What does Smart Country mean in practical terms – and what must Germany do to become one? The recent expert workshop on Smart Country examined this question and others.
Digitalization is one of the key megatrends that will play a crucial role in determining Germany’s future. Almost all areas of life are being affected by it. Digitalization entails a number of risks, such as its potential to create a digital divide in society. Above all, however, it offers significant opportunities for increasing participation.
The 2017 Reinhard Mohn Prize is dedicated to the topic “Smart Country - Connected. Intelligent. Digital.” The Bertelsmann Stiftung is using the prize to highlight the chances digitalization inherently presents - how it can create more and better opportunities for participating, for example, and improve existing networks and structures in a way that ensures everyone is able to participate.
What can we learn from international best practices?
At an expert workshop with Dr. Brigitte Mohn and Dr. Jörg Dräger, initial examples of good practices from a global study were introduced and discussed in Berlin. In addition to specific digital projects and applications, overall government strategies were presented, discussed and evaluated. In their discussions, the participants focused on how the practices and strategies could be adapted for use in Germany.
By expanding on well-established smart concepts such as Smart City, which deals with urban spaces, Smart Country looks at the standards of living present in society and the possibilities that everyone has for participating. The goal is to put the necessary technical and social infrastructure in place that creates equal living standards in all regions and for all demographic groups, regardless of an individual’s specific environment.
Turning digital strategies into reality
A society becomes a Smart Country once it applies digital strategies in way that is people-centered and that increases participation. Above all, this means providing access to those individuals who would like to benefit from digitalization - in their work, for example, or in the areas of health care and mobility. It also means ensuring adequate Internet access to those who do not currently have it.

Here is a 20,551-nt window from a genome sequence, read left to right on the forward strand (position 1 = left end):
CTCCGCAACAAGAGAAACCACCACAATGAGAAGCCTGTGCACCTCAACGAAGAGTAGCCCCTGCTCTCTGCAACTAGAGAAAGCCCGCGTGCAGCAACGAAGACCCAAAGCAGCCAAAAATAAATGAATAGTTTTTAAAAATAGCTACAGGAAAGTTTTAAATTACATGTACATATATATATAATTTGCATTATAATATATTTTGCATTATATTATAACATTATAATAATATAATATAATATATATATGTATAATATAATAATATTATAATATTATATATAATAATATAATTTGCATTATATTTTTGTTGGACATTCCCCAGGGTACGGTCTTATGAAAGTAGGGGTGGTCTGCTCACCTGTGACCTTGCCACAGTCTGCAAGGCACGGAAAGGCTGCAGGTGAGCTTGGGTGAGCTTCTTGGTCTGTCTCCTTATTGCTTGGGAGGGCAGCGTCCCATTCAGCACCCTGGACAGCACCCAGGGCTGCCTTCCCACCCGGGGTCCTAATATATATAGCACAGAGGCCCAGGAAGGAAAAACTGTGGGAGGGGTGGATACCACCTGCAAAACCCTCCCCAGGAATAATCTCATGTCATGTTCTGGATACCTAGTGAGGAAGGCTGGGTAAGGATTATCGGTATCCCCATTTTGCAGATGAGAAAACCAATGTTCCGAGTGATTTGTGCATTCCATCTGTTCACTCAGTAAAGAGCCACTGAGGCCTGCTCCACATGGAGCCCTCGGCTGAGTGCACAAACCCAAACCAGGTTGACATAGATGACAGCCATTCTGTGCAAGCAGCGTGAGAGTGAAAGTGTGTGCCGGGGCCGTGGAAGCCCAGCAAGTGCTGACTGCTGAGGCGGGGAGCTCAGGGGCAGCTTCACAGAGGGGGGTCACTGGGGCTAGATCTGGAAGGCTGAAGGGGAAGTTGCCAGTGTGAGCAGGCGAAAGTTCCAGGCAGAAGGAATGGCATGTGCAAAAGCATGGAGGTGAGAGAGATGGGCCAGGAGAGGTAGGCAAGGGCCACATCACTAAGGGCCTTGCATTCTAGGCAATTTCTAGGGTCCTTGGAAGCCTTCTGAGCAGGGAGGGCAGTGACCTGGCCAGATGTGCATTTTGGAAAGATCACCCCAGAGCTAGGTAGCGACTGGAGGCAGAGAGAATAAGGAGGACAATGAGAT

Germany is not a digital leader. In international comparisons, for example, it is in the bottom tier when it comes to the size of its fiber-optic network. Germany needs more and better ideas if it does not want to be left behind as the world’s digital transformation progresses. Moreover, the appropriate framework conditions must be put in place if a people-centered digital transformation is going to happen in Germany at all.
The expert workshop took a detailed look at examples of good practice in a number of areas: work and the economy, health and care, learning and information, policy and public administration, mobility and logistics, and national digital strategies. The examples show where Germany stands relative to its peers – and what it can learn from them so as not to get left behind as global developments unfold.
The examples will be presented here shortly. Several good practices identified by the global search are already available at @SmartCountryDE.
The experts included:
Dr. Wilfried Aulbur, Managing Partner of Roland Berger Strategy Consultants, Mumbai, India; Michael Ganser, Senior Vice President Central Europe, Cisco, Wallisellen, Switzerland; Willi Kaczorowski, Strategy Consultant for Digital Transformation; Christian Rupp, Spokesperson for the government platform Digital Austria, Commissioner for Digitization; Dirk Stocksmeier, CEO of Init AG; Prof. Britta Wrede, CITEC Center of Excellence for Cognitive Interaction Technology, University of Bielefeld.